19th January 2023
As you’ll know only too well, contracting overseas offers unique benefits to professionals and provides unrivalled flexibility, the opportunity to travel and much more. However, it also creates numerous challenges; not least, managing the ever-changing array of tax and compliance legislation that varies from country to country. In fact, barely a month goes by without a major policy shift in at least one nation, which is why we’ve once again outlined some of the major legal moves for international contractors to be aware of.
Italian border authorities ramp up efforts after illegal migration alert
According to a report from The Rimini Border Police Office in Italy, despite dropping tourism numbers as a result of the pandemic, the number of people being prevented from entering the country has actually increased in the past year, with over 50 individuals barred from entering Italy in 2022. A statement from the authority claimed that, “the checks were focused on citizens of countries outside the Schengen convention who attempted to enter Italy as tourists but who in reality would then have entered the illegal immigration circuit.” While the reasons behind the bans varied significantly, all individuals were expected to attempt to remain in the country illegally, or were considered as a risk to public safety
Simultaneously, and as a result of a worrying rise in the number of unaccompanied children being left in Italy, authorities have also ramped up their checks on anyone arriving at the border with minors and, in several cases, the individuals have been prevented from entering the country. And, perhaps most notably for many contractors, airlines are also increasing their checks as they now can receive fines of over €20,000 per individual for permitting people to board without the correct documentation. It’s clear that the Italian authorities are significantly stepping up efforts to prevent illegal or non-compliant individuals from entering the country, so if you’re taking on a role here it’s never been more important to ensure you can fully meet regulatory requirements before committing.
EU and Turkish officials discuss easing of visa process for Turkish citizens
Last month officials from European Union Countries and the Foreign Ministry of Turkey met in Ankara to discuss easing visa processes for Turkish citizens, according to a report from Hurriyet Daily News. One of the potential outcomes from the meetings could be the release of a so-called emergency visa, particularly aimed at students and business professionals, which would allow for a more expedited application process for Turkish professionals looking to work across the EU. It has been reported anecdotally that Turkish nationals have been subject to significant issues with Schengen visa applications which have delayed and even prevented, in many circumstances, these individuals from being able to operate in countries that they would like to. An additional solution that seems to have been agreed on by European nations is to increase the number of staff operating from Turkish embassies in an attempt to quicken the application process and enable more individuals to travel across Europe. In total, there were 3.5m visa applications across Europe last year, with a significant number of these stemming from Turkey. If you’re taking on a role here or are registered as a Turkish citizen, it’s worth keeping an eye on this rapidly evolving situation.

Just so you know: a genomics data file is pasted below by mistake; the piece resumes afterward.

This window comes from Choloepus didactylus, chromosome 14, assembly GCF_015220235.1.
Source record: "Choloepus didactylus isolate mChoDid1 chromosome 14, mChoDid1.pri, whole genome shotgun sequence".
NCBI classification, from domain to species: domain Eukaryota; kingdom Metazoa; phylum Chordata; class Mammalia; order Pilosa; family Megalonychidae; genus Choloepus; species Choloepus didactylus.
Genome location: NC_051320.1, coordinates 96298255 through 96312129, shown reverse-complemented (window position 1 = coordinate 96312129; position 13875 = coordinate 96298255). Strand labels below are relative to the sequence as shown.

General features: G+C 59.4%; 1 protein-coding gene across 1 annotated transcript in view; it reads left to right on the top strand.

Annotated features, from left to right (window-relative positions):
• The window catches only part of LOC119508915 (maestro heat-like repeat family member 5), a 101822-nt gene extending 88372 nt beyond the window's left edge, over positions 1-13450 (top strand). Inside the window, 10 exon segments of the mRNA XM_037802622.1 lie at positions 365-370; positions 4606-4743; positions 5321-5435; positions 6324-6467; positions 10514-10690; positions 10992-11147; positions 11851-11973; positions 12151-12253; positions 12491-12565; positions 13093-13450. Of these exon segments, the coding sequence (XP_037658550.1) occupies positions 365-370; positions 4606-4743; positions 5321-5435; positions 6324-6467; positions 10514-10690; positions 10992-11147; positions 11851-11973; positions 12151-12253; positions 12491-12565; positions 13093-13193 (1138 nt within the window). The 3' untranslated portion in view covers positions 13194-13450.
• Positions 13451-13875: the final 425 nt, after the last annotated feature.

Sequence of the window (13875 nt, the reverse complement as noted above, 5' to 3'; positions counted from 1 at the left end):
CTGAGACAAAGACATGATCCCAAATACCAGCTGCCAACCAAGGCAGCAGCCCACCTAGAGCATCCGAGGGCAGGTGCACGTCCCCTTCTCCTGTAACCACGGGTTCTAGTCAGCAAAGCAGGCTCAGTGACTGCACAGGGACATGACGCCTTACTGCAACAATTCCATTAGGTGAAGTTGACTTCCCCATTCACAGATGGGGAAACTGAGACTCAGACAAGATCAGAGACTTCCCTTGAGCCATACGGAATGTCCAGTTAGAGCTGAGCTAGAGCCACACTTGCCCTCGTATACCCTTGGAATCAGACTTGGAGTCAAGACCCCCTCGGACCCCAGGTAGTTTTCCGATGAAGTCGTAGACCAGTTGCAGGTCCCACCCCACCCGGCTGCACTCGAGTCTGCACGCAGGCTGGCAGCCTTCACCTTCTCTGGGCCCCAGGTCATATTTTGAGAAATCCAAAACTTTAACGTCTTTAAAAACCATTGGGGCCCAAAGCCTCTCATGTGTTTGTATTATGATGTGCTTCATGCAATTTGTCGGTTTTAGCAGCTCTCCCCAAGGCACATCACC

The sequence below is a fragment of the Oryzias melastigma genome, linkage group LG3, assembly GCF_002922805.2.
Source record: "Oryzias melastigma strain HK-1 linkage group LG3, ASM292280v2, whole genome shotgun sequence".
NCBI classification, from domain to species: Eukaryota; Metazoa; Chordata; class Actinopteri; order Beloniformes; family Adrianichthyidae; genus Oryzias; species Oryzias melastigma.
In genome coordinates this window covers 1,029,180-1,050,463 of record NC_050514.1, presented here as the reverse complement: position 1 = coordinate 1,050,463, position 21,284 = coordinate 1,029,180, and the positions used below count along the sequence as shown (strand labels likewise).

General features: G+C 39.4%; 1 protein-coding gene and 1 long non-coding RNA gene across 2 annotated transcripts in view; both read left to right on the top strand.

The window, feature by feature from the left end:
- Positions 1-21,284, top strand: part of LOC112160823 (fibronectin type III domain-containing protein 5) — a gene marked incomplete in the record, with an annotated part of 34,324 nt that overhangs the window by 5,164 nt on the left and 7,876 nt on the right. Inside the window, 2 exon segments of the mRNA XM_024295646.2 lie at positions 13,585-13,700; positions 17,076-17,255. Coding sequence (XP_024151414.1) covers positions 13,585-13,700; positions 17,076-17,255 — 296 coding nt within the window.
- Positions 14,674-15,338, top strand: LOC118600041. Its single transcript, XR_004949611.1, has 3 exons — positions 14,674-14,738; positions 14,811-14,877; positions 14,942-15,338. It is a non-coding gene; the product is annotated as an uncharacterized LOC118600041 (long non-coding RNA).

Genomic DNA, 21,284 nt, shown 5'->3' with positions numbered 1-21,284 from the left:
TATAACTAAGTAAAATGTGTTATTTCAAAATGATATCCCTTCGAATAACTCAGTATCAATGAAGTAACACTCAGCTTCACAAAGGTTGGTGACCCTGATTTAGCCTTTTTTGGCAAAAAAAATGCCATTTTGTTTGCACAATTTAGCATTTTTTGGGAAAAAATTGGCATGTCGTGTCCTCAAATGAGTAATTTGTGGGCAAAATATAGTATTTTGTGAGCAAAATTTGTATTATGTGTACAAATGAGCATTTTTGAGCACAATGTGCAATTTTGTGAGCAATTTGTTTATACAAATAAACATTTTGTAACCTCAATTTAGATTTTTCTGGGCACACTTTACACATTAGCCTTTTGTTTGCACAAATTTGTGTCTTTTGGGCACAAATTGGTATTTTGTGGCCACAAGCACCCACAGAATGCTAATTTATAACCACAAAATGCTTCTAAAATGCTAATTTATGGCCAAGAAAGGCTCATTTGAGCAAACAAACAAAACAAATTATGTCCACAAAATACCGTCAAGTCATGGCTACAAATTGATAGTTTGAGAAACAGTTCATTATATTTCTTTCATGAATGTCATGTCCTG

Croatia becomes part of EU and adopts Euro
And finally, as of January 1 Croatia has officially become part of the European Union and has adopted the Euro, becoming the 20th country to do so. Croatia has also joined the Schengen Area with a statement from officials saying, “This marks an important milestone in the history of Croatia, of the euro and Schengen area, and of the EU as a whole.” The President of the EU Commission, Ursula von der Leyen also highlighted that border controls between Croatia and other Schengen Area states will now become a thing of the past: “From this Sunday [January 1], citizens driving to and from Croatia can start travelling without internal border controls. The Schengen enlargement makes us stronger, and Croatia can now fully contribute to a more prosperous and resilient Schengen area,” she said. Croatia’s accession has been welcomed by officials from a number of EU member nations while others have also once again suggested that other countries, including Romania and Bulgaria, should be allowed to follow in kind.
As of January 1, 70% of all ATMs and banks in Croatia began distributing euros, while the remaining 30% will commence in the following two weeks. Both the Kuna and Euro will be allowed to be used in the first two weeks of January however outlets that receive cash forms of Kuna will be obliged to provide change in Euros in order for the progressive withdrawal of the existing currency to be implemented. The current exchange rate stands at around €1 for 7.53450 Kuna and citizens will be allowed to exchange their older currency for Euros free of charge at local financial agencies and post offices.
The accession of Croatia to the EU and the Schengen Area forms a significant shift and is one for professionals who are lucky enough to operate in the country to be aware of. While the changing currency is the most notable change, contractors operating here should also be aware of potential adaptations to the regulatory landscape that could follow as the country gets to grips with its new status.
If you’re at all unsure of your compliance status when working overseas then ensure you speak to the experts, rather than taking any risks. With laws changing in countries around the world, it’s simply not worth putting yourself at risk of major fines or prison sentences so make sure you partner with a specialist contractor management organisation before it’s too late.
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